What kind of buildings need backflow prevention assemblies?

Facilities that require backflow prevention assemblies include,  but are not limited to: amusement parks, auxiliary water systems, almost any kind of heavy industry, car wash facilities, cold storage plants, film laboratories, fire systems, hospitals and other medical facilities,  building with irrigation (sprinkler) systems, laundromats and dye works, motion picture studios, schools, large multistory buildings, sewage and storm drain facilities, water treatment plants, wastewater treatment plants, waterfront facilities, and water-using recreational facilities such as pools or water parks. Any building where there is a risk of cross-connection to pollutants or contaminants needs a backflow prevention assembly.

Show All Answers

1. Why does the City of Petersburg Public Utilities Division have a Backflow Prevention & Cross Connection Control Program?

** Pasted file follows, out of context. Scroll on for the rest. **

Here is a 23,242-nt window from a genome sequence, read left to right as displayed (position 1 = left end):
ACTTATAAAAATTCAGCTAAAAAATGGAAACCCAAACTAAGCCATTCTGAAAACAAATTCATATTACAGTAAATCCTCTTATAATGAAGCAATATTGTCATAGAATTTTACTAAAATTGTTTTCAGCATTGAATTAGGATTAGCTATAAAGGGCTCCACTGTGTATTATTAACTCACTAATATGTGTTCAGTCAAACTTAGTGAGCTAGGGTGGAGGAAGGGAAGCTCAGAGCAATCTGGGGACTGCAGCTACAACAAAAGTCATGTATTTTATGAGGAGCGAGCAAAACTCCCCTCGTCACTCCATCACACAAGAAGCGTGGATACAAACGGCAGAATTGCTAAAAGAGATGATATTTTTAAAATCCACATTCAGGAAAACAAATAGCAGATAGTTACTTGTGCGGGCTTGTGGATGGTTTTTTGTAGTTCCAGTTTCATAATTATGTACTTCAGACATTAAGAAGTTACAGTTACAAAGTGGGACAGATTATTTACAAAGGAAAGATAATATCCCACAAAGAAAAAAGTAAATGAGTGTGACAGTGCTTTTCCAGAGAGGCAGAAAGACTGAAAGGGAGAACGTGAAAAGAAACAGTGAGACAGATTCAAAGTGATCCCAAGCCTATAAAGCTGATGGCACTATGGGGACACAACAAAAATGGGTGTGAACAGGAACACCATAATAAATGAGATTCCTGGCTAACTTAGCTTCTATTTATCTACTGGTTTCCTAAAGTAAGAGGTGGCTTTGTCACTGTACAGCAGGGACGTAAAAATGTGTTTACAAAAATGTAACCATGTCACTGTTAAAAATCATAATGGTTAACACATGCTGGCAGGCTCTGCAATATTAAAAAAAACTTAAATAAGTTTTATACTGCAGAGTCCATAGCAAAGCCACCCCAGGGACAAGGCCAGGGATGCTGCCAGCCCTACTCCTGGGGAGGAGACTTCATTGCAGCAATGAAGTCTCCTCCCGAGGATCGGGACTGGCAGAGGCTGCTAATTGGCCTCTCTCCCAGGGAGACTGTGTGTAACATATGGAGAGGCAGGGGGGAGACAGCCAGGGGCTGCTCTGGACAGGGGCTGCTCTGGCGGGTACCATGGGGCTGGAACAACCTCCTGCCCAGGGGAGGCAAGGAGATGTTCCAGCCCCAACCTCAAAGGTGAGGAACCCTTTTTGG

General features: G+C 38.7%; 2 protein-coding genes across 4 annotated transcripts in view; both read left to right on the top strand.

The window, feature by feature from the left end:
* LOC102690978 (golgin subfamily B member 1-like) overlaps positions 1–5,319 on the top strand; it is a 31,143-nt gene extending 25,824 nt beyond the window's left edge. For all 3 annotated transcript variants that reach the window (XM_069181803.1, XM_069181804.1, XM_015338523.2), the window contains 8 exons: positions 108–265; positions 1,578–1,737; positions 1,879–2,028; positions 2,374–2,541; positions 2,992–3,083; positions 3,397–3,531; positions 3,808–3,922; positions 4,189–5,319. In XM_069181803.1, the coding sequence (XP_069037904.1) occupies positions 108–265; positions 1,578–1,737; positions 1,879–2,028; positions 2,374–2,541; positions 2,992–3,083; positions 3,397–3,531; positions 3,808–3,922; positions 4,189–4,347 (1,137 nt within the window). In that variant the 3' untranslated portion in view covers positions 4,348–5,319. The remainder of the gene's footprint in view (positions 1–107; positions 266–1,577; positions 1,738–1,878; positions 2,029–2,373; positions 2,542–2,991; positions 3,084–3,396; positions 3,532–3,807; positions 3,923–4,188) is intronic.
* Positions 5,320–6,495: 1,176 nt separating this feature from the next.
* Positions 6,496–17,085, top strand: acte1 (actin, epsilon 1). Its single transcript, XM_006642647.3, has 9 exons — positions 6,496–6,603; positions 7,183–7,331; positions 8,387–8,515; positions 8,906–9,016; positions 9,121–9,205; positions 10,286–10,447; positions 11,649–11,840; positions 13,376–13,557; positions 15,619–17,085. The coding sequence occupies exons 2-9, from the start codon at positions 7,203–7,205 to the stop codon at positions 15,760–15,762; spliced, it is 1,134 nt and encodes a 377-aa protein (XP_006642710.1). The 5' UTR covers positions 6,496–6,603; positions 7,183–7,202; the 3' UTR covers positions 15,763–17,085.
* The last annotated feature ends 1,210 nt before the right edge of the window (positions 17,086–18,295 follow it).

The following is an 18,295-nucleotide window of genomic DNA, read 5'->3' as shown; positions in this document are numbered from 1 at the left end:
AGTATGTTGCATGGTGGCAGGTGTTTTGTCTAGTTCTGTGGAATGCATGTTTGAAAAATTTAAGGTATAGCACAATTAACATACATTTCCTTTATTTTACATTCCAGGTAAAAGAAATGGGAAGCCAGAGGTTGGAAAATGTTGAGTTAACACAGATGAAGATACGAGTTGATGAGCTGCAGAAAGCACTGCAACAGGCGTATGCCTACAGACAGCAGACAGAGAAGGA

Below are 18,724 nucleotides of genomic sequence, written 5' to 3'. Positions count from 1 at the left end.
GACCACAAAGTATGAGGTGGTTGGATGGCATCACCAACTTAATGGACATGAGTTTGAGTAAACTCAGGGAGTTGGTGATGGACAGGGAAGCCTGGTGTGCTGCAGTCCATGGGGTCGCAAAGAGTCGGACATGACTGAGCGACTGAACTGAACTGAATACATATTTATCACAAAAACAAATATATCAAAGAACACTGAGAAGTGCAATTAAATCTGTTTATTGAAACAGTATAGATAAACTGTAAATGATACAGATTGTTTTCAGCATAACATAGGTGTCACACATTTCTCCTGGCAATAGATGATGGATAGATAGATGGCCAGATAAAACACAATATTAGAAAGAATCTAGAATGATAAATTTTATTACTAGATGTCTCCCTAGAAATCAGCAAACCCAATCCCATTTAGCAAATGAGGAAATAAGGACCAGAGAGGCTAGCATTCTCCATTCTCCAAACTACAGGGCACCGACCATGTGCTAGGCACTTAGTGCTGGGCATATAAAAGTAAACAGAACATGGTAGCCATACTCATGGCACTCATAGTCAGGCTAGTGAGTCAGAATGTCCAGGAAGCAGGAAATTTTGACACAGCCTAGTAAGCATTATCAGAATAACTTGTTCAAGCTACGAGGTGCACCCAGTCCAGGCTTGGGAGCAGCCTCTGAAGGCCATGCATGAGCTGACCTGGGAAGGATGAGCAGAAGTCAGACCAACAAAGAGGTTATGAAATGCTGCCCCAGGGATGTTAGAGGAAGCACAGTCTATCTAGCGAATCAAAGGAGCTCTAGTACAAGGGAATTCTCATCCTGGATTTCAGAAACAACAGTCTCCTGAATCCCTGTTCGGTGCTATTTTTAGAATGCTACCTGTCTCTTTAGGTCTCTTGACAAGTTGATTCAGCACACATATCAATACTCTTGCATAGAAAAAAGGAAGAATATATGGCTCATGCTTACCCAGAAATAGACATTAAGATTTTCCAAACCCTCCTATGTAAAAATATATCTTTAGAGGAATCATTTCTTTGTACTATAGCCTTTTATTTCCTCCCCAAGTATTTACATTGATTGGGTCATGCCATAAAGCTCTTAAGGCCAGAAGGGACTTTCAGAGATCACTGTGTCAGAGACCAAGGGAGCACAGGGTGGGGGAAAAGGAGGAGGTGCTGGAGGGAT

2. What is a cross-connection?
3. What is backflow?
4. What is backpressure?
5. What is backsiphonage?
6. Why is backflow a concern to the public?
7. Are all residential homes required to have backflow assemblies?
8. Why are irrigation systems considered to be hazardous to the water system?
9. What type of backflow prevention assemblies are allowed in irrigation systems?
10. How do I know if I have a backflow prevention assembly?
11. What kind of buildings need backflow prevention assemblies?
12. Is there a minimum height that the backflow assembly must be installed?
13. When is a plumbing permit required?
14. Can a backflow device be removed?
15. How frequently does a backflow prevention assembly have to be tested?
16. How much will the inspections/maintenance cost?
17. What credentials are required to inspect and test a backflow prevention assembly?
18. Will I receive notification when to perform my test?
19. What if I don’t receive a letter?
20. What can I do with my test report?
21. Abbreviations